Sunday, May 20, 2018

Data Plan Hell

So a few weeks back, I was talking about the “janky-net” that I had set up at home. There’s been a slight upgrade. I now have a Netgear LB1120 instead of a hotspot and bridge. It’s much less “janky” now, but there’s still the little teensy problem of finding a wireless data plan that doesn’t suck.

So there are basically 4 networks. Sprint/Verizon and AT&T/T-Mobile. These are “the big four”. I’ve paired them up based on compatible technologies. Everything else is an MVNO (Mobile Virtual Network Operator) that runs off the other four. MVNO’s are almost as good at their parent provider, but they get deprioritized and that basically means slightly slower speeds. Since I can get a good signal for any of the big four at my house, they would all work just fine as an ISP. The only real considerations I need to have are the terms and monthly costs.

Since wireless data is a completely different animal to hardwired ISP’s, it’s important to know about how it’s sold. First of all, you’re not only paying for speed, you’re also paying for how much data you use, and how you may use it. “Unlimited” plans are never truly unlimited, no matter what the advertisement says, and the terms they use to describe their services can be confusing.

So let’s look at a few terms:

First there’s tethering and/or hotspots. This is where you can connect other devices to your phone, or use a device that lets you connect various other devices to the network. This is the most useful feature on a data plan and an absolute must if you plan on using a wireless carrier as your home ISP. For this reason, the big four like to place heavy restrictions on their plans with regards to tethering and mobile hotspots. MVNO’s are usually (not always) more lax.

Then there are the speed terms: 4G/LTE, 3G, and 2G. Let’s look at each of them one at a time.

First let’s take a look at 3G since it is almost never used anymore. 3G speed is very nebulous. It’s defined as being at least 144Kbps up to 4Mbps. That’s a hell of a lot of wiggle room, and can mean the difference between not even playing low quality videos and easily watching DVD quality videos. You’ll never see any MVNO offer these speeds, and it usually requires a contract or a credit check to get something that even mentions 3G speeds from the big four.

Next, there is 2G speed. This is about 128Kbps, and even though it’s more than twice the speed of dial-up, it is pretty much worthless. You will not be able to stream even the lowest quality videos. If you are using one of the big four, you might be able to stream audio, but if it’s an MVNO, you are probably gonna have a bad time no matter what you are trying to use it for.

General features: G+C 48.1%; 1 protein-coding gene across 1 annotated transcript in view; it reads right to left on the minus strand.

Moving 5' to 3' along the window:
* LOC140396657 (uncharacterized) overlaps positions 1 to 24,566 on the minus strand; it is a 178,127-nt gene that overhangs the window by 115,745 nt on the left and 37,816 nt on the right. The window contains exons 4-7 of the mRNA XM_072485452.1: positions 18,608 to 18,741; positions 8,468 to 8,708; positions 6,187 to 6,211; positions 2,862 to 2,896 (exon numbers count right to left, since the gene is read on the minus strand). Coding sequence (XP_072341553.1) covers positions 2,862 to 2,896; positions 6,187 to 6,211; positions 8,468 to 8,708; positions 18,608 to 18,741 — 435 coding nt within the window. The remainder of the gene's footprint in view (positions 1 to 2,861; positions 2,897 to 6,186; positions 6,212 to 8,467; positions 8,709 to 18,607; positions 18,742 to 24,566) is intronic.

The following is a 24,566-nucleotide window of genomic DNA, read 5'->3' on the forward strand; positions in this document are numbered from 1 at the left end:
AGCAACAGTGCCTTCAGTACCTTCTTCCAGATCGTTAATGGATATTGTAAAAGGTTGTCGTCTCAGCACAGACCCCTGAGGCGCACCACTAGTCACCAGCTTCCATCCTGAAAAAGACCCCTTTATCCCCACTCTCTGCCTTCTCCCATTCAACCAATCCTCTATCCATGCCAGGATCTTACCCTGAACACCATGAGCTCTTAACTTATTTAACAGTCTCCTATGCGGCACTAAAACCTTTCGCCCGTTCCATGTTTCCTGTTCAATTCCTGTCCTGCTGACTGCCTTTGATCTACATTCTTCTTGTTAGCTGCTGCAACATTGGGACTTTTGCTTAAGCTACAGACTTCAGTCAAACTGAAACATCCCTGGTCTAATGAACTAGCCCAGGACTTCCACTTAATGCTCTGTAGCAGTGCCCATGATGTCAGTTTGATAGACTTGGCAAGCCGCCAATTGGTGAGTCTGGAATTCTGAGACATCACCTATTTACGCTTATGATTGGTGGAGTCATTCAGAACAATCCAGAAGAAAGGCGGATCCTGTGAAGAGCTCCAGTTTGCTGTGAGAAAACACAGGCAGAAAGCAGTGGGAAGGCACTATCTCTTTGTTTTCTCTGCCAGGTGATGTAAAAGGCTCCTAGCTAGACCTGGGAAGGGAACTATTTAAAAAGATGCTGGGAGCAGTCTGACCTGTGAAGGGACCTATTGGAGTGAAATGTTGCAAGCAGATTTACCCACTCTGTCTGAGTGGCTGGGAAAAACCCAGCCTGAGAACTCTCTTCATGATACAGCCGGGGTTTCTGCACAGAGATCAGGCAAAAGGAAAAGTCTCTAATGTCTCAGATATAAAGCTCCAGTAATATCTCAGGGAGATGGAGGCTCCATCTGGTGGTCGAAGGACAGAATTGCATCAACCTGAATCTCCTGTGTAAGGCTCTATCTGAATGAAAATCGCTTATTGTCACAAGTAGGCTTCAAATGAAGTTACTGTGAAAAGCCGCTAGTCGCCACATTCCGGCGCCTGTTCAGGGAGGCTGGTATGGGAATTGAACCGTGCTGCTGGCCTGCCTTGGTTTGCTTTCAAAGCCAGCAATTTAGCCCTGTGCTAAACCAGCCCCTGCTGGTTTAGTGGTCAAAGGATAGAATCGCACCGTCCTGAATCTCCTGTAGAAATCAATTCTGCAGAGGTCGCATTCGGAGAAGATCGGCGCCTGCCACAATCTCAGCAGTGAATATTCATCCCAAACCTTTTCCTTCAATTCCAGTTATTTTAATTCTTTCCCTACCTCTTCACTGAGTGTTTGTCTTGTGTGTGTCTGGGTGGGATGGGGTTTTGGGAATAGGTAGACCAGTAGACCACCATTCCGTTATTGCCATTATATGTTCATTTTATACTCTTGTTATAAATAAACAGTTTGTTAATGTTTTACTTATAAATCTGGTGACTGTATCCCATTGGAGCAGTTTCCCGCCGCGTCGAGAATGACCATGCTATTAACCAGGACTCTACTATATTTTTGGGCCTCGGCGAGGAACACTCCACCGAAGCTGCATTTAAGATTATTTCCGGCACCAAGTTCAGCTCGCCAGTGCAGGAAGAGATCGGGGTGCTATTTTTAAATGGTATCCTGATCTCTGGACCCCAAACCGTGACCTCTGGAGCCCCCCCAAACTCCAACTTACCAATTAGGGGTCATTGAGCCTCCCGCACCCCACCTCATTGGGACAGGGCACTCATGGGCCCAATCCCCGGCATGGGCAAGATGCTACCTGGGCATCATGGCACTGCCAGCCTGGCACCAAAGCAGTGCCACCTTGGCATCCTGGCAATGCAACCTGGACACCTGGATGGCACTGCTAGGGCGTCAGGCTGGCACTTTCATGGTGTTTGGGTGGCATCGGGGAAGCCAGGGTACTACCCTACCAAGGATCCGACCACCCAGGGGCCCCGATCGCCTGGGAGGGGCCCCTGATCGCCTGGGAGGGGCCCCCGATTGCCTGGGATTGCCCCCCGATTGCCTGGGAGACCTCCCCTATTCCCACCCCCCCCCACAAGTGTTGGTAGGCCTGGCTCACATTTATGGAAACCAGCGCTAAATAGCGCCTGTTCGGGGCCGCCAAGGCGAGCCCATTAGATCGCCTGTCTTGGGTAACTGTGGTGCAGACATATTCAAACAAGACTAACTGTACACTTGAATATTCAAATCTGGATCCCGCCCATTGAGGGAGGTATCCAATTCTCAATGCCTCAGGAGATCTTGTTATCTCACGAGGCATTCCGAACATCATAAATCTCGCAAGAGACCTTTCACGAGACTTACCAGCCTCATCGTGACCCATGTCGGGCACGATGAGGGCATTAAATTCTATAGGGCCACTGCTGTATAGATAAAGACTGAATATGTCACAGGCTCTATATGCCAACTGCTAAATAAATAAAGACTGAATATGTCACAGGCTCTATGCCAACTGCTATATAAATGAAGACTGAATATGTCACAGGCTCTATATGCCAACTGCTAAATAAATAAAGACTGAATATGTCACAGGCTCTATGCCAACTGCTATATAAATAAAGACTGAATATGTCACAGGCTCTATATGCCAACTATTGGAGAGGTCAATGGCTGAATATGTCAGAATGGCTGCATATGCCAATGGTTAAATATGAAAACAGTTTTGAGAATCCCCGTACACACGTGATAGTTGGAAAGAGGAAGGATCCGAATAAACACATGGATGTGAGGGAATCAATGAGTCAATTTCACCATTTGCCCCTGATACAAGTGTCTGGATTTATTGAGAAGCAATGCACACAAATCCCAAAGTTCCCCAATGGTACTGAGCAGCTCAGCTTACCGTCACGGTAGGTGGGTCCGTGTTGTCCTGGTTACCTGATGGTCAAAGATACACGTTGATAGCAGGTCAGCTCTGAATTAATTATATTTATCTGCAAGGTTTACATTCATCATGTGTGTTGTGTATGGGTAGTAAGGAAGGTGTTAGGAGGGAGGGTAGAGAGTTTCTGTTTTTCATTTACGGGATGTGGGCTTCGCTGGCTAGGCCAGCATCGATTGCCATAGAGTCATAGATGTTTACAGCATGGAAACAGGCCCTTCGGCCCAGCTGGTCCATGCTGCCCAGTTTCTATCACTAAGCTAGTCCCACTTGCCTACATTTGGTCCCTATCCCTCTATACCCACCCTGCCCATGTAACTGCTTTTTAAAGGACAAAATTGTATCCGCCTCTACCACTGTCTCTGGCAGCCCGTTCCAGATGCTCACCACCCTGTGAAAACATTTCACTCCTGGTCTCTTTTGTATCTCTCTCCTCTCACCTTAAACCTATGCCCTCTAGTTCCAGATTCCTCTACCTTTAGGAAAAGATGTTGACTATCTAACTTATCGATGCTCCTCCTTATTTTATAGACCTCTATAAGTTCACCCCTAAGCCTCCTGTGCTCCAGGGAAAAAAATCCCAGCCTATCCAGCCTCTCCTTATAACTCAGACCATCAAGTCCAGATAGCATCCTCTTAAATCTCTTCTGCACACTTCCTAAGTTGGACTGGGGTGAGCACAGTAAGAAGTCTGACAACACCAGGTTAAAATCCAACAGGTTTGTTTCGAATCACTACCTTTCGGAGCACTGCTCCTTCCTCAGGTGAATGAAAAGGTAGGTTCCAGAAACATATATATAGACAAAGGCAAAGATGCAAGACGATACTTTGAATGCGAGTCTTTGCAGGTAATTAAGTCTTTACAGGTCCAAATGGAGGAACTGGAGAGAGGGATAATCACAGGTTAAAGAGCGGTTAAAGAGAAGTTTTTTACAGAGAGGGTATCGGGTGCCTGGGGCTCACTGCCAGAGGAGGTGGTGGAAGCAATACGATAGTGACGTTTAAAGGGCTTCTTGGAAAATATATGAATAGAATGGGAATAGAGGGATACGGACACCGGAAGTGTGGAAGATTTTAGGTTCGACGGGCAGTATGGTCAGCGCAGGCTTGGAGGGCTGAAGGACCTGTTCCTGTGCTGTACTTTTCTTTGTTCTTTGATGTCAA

The one to look for is 4G/LTE speed. This is basically mobile broadband. This is typically between 5 and 15Mbps, but can achieve speeds up to 50Mbps. This can easily stream a NetFlix video. For typical web browsing, it’s indistinguishable from a hard wired connection, but watch out! You can go through a Gigabyte (GB) of data very fast at this speed. When you think about it, a typical internet user goes through about 1 to 2GB every day without even thinking about it!

So tell me, How many Gigabytes of 4G/LTE data does your mobile provider give you for the whole month? Do they let you tether it? How much do they soak you for it? These are the important questions.

I used to be with Consumer Cellular. They are an MVNO through AT&T. Their best deal on data was $40 for 10GB of 4G/LTE, but that was on top of the voice plan. Still, it was $4/GB of 4G/LTE. The downside was that additional data was charged at a much higher rate, and at some point they would drop you down to 2G speeds.

T-Mobile did a bait and switch on me. I went into one of their stores to get their Unlimited plan that would give me 10GB of 4G/LTE followed by unlimited 3G speeds for $50/month. It turned out that it wan’t 3G after all. It was 2G, and like I mentioned above, 2G is basically worthless. $5/GB wasn’t really all that cost effective either. To be fair, they also had a 22GB plan for $95, but that’s still $4.32/GB… Still worse than Consumer Cellular.

So far, it looks like Mint Mobile is the better choice. The plan is 10Gb of 4G/LTE followed by unlimited 2G for $25/month, and hotspot/tethering is 100% fine. This amounts to $2.50/Gigabyte, and sadly, that’s the price to beat. Seriously, I can’t find anyone who can even come close to touching it.

There are some downsides to Mint Mobile. For one, the biggest plan they offer is 10GB, and I need at least 20GB/month. To get around that, I had to buy two separate SIM cards and swap them twice a month. Initially, they each cost $75 and were good for three months of service. Unfortunately, to continue getting the 10Gb of 4G/LTE for $25/month you have to enroll in the 12 month renewal for $300. With two SIMs, that comes to a whopping up front cost of $600! CHA-CHING!

So I’m still looking for that perfect data plan. I really think a metered plan that charged about a $1/GB for tethered 4G/LTE data would be amazing. With a rate that low, I wouldn’t really have to budget my internet usage, and the more I used it, the more my provider would get paid.

You know what the best part of a plan with terms like that would be? It would end a lot of the ranting you hear from people sick of the monopoly broadband providers. Just pay a fair fee for each gigabyte of data transferred through the internet at a usable speed. Why the fuck is that so hard?

Oh well, enough about mobile plans. I could rant and rant on the subject all day, and you dumb fuckers will still walk into a mobile phone store to sign up for a sucker’s deal. “But I get free HBO for $75/month!” Yeah… On your PHONE.




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